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Gold fingerprinting using laser ablation inductively coupled plasma mass spectrometry
Author: Riana Rossouw
Published: 18/08/2022

Gold fingerprinting is the identification of different origins of gold through specific element associations, resul­ting in a characteristic chemical signa­ture. Fingerprinting is used to distinguish between the geological sources of gold, for example lode versus alluvial gold, as well as to determine its geographical origin, with Colombian gold, for example, enriched in Pt and Brazilian gold higher in Pd. Fingerprinting is also an essential tool in the global battle against illicit precious metals trafficking, with the source of the illegally mined gold as well as the elements associated with the different extraction processes providing a unique signature.

Tracing illicitly mined gold

The illicit trafficking in precious metals creates a market of billions of USD per year, threatening global economies. Along with the impact on precious metal producers through theft, communities are also affected by the growing corruption, violence, and health and safety issues surrounding illicit mining activities. The challenge to law enforcement is proving that any seized material has been stolen. The value of fingerprinting therefore lies in the chemical characterisation of the seized material and comparing it against a reference databank containing fingerprint information of gold, either natural or processed. This databank is unfortunately not yet very extensive but is continually updated due to new legislation.

The elements of interest in fingerprint studies typically include As, Bi, Cr, V, Cu, Fe, Mn, Ni, Pb, Pd, Sn, Zn, Ag, Cd, Rh, Ru, Sb, W and Hg. Except for Cu and Ag, most element concentrations vary at the ppm or lower levels. Laser ablation inductively coupled plasma mass spectrometry (LA ICP-MS) has long been used as the preferred analytical tool in fingerprint studies for several reasons:

ICP-MS instruments have detection limits in the ppb range, enabling a large number of elements to be measured in a short time.

Minimal destruction of samples that are small or precious occurs, with spot sizes typically ranging from 15 to 100 µm.

Minimal sample preparation is required: Au grains or metal shavings are resin mounted and polished (Fig. 13).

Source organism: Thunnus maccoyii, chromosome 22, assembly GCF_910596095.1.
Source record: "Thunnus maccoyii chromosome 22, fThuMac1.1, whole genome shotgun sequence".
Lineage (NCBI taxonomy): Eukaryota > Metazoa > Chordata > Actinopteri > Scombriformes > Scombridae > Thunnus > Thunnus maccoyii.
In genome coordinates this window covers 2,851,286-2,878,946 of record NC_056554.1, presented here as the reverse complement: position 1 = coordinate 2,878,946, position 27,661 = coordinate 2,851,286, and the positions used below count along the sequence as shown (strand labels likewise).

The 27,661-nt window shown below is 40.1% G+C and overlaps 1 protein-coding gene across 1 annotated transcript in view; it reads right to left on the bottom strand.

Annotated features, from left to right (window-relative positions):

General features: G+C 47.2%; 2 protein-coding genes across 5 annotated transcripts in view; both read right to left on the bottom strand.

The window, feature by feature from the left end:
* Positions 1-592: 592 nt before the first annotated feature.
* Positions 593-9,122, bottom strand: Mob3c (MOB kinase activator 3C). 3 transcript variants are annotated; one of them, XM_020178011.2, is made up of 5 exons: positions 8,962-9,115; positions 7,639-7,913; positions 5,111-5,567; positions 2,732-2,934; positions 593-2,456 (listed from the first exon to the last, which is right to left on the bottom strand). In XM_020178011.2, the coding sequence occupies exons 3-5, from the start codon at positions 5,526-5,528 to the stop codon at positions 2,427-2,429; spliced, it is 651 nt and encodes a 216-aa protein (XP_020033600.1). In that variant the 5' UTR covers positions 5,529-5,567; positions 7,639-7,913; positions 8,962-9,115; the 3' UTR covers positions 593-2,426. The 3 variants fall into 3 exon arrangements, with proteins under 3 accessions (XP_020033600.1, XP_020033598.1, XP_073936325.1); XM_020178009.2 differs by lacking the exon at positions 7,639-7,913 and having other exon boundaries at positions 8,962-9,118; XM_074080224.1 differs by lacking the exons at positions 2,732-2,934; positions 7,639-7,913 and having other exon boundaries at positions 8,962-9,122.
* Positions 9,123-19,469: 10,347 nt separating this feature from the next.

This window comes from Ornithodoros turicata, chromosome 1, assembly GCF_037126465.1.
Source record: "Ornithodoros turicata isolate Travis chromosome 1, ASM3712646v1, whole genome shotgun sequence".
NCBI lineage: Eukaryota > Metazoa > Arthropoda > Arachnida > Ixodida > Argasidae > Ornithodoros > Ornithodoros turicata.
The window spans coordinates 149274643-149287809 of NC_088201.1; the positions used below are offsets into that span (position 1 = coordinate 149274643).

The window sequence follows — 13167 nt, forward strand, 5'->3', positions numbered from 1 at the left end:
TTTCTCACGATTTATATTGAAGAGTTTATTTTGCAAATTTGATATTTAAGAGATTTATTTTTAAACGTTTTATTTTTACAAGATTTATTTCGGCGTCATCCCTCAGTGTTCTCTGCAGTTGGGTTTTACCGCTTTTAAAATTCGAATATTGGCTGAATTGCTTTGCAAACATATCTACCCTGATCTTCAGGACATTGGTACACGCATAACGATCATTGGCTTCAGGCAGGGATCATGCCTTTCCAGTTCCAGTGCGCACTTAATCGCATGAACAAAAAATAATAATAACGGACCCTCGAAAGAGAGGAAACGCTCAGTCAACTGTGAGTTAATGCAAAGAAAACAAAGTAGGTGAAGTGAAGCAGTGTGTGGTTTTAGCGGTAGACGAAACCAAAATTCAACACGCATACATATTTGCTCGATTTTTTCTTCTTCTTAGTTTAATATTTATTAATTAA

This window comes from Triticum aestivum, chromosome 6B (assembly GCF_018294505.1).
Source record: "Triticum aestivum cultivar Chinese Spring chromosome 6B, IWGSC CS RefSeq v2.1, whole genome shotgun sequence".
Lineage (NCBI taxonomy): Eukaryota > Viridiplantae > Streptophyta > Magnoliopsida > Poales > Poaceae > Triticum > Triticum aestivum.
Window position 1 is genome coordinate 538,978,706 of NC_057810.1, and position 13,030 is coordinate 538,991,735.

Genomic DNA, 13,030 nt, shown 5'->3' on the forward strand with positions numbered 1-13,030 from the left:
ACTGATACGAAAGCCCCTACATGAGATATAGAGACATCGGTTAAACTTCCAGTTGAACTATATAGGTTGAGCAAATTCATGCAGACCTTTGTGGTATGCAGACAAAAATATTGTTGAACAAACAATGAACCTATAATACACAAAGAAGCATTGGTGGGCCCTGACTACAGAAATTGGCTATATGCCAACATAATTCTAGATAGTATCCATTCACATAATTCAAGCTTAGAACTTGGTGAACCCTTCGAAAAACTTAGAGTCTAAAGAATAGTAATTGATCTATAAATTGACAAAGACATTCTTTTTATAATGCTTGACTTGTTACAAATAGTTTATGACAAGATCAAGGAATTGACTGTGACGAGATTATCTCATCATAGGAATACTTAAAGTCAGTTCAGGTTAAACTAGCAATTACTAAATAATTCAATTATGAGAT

Analysis of Pb isotopes is useful to further distinguish gold provenance using laser ablation triple quadrupole ICP-MS, whereby 204Hg interference on 204Pb can be removed.

​Laser ablation method development

Since 2019, the LA ICP-MS Laboratory has been collaborating with an institution in Colombia to analyse samples from various sources within the country, including alluvial gold, gold seized from illegal mining activities and gold extracted through different process in order to identify fingerprinting elements unique to their environment as well as to optimise the analytical method. The equipment available at CAF includes an Applied Spectra Resolution 193 nm excimer laser connected to an Agilent 8800 triple quadrupole (QQQ) ICP-MS (Fig. 14). 

There were several objectives in the method setup in order to obtain quantitative and reproducible results from gold material:

A challenge in LA ICP-MS is the availability of matrix-matched standards required for quantitative analysis. National Institute of Standards and Technology (NIST) glass refe­rence materials are the most common cali­bra­tion standards, but their ablation proper­ties are completely different from gold (Fig. 15), with more gold material volatilised compared to the NIST glass under the same conditions, resulting in higher reported con­centrations for the elements in the gold sample. Gold matrix standards spiked with all the trace elements of interest are scarce and very expensive, but a custom standard was procured from Rand Refinery (Pty) Ltd South Africa, with elements distributed homo­geneously at least at the 60 µm scale. 

The resolution of sample homogeneity had to be identified by a separate technique such as scanning electron microscopy (SEM) as it affects the major element composition used for LA ICP-MS quantification (Fig. 16) and determines the spot size (Fig. 17) and number of replicates for representative analysis (Fig. 18).

Laser parameters were optimised to ablate the gold material with enough energy to volatilise the gold but not too high to cause excessive sputtering and generating ablated material of varying size fractions (Fig. 19). 
The analytical method developed for the ongoing Colombian study can also be used in the chemical characterisation of gold from various geological environments and unravelling its formation history.

Figures referred to can be seen in the Annual Report